Thirteen years ago tonight, Fulham came back from the dead to beat Juventus in arguably the greatest night of the club’s history. Followers of the Old Lady might not remember Clint Dempsey’s deft chip dropping into the top corner of the Hammersmith End net with as much fondness as Craven Cottage lifers, but it was iconic moment that build the belief that sustained a remarkable run all the way to the Europa League final for London’s oldest professional football club. Whoever enticed Roy Hodgson to SW6 won’t have made a better appointment in their life.
Hodgson, currently considering a return to his boyhood club Crystal Palace after the Eagles dispensed with the services of Patrick Vieira, belongs in the special pantheon of Fulham coaches. Such a list must also include the likes of Jean Tigana, who masterminded the Whites’ return to the top tier of English football in such style, Slavisa Jokanovic, whose adventurous approach delivered a 23-match unbeaten run on the way back to the Premier League, Micky Adams – the man who began the ascent up the Football League pyramid before being harshly cast aside by Mohamed Al-Fayed, and Alec Stock, who took Fulham to Wembley in 1975. Chris Coleman, already a legend for his playing career at Craven Cottage, must be worth a mention in dispatches for the way he preserved the club’s Premier League status and led the pre-season relegation favourites to ninth in the top flight in his first full season in management.
It is probably too early to discuss Silva in such terms but his impact at Craven Cottage has been considerable. His desire to attack opponents was evident from the outset and the quality of Fulham’s flowing football as they secured an immediate return to the Premier League after a dispiriting relegation was sublime. Many still had doubts about Silva, who had failed to convince at Everton after becoming distracted whilst in charge of Watford, at the top level. The way the Whites have achieved amongst English football’s elite has quietened the detractors at a stroke. Silva has imbued his side with the confidence to take the game to any opponent and his ability to convince top quality players to make the move to the Cottage has added excellence to an already tight-knit group.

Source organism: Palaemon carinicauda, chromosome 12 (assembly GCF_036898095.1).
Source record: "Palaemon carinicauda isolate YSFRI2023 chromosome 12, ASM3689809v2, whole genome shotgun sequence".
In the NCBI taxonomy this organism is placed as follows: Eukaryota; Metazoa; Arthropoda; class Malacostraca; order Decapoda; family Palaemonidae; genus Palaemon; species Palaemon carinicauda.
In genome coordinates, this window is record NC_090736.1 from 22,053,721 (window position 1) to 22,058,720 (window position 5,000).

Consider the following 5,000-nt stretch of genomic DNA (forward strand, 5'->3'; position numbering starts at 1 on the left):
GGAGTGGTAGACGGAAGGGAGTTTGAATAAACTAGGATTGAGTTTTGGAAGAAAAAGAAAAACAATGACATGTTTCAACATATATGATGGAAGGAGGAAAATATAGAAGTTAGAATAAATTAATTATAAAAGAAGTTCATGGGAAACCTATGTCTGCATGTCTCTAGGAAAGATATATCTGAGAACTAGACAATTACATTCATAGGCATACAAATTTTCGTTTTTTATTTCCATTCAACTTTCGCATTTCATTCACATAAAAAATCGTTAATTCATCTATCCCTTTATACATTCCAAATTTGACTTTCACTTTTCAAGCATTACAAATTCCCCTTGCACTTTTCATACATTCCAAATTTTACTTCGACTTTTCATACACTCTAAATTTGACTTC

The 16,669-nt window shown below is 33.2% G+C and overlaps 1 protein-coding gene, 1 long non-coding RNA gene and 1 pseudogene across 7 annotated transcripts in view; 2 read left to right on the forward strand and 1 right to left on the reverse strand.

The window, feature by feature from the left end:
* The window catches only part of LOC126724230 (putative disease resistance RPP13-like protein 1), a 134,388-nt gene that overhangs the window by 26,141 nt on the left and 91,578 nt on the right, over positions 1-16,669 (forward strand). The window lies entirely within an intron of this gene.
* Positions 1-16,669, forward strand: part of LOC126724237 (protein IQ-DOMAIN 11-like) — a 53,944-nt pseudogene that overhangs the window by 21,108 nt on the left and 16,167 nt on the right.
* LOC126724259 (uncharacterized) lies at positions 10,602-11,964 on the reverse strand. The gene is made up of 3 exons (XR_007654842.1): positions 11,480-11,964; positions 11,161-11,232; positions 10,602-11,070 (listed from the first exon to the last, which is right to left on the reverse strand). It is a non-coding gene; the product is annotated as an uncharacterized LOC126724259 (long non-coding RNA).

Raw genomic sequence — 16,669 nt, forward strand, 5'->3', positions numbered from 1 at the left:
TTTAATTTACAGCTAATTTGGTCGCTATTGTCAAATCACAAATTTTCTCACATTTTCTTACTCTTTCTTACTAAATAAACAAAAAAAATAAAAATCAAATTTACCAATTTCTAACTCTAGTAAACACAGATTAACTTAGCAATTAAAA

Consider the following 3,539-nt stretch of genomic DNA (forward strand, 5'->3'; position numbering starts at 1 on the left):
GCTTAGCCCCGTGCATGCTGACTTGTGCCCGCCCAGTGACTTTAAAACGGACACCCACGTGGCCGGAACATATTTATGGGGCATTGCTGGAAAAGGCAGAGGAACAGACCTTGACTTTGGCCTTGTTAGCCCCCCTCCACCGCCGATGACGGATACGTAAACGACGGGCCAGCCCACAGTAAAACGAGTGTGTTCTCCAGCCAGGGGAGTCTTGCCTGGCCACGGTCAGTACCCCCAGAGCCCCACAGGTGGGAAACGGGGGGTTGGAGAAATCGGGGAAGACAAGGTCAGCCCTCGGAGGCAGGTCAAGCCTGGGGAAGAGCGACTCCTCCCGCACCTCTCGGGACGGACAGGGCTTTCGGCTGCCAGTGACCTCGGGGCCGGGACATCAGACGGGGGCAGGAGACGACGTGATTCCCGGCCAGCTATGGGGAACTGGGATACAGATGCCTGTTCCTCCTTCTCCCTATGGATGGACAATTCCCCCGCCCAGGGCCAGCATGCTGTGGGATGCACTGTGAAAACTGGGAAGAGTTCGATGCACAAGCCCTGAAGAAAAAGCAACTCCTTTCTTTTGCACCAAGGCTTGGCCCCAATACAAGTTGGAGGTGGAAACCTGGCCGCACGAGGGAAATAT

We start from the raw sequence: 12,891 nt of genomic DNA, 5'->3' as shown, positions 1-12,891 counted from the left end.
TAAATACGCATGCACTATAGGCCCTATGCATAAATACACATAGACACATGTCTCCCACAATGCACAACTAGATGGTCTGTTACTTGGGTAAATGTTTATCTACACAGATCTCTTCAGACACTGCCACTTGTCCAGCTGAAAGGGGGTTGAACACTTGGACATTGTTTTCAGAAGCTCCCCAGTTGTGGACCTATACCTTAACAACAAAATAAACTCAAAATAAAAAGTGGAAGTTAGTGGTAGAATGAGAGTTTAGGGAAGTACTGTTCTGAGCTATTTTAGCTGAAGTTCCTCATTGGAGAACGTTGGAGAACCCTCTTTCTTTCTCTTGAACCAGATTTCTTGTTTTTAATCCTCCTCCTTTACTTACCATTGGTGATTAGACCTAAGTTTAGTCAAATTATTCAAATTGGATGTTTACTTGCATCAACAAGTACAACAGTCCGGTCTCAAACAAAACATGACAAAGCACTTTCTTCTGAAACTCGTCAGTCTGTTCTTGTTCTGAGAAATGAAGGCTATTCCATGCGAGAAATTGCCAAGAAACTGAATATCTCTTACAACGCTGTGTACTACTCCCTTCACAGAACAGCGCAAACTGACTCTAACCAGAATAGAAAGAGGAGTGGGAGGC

Silva’s arrival in the wake of the acrimonious departure of Scott Parker, who had fallen out with several key players prior to resuming his flirting with AFC Bournemouth, caught plenty of pundits by surprise. He was the outstanding candidate for the Fulham hierarchy on account of a detailed analysis of the club’s performances in the top flight as well as clear plans for most of the club’s category one academy stars. The fact that Silva planned to make cult hero Luis Boa Morte his number two was just an added bonus. But this wasn’t a punt in the dark for the Khan family and their closest advisors – they felt persuading Silva, who had achieved success all across Europe, to prove his worth in England’s second tier was a coup akin to when Al-Fayed, acting on advice from Eric Cantona, tempted Tigana to try his luck in the First Division.
Fulham did consider other eventualities. They wondered about keeping faith with Scott Parker even after his side had disintegrated in the final ten games of a frustrating Premier League season with survival in sight. Parker’s ostracising of Aleksandar Mitrovic and Tim Ream as well as his plans to consign other key players to the scrapheap put paid to any serious consideration of the former club captain staying on. More than the personalities, Parker’s pragmatic style was painful to sit through for the supporters, stifling the creativity of some of Fulham’s some stylish footballers, even if it did deliver that magical Wembley win over Brentford.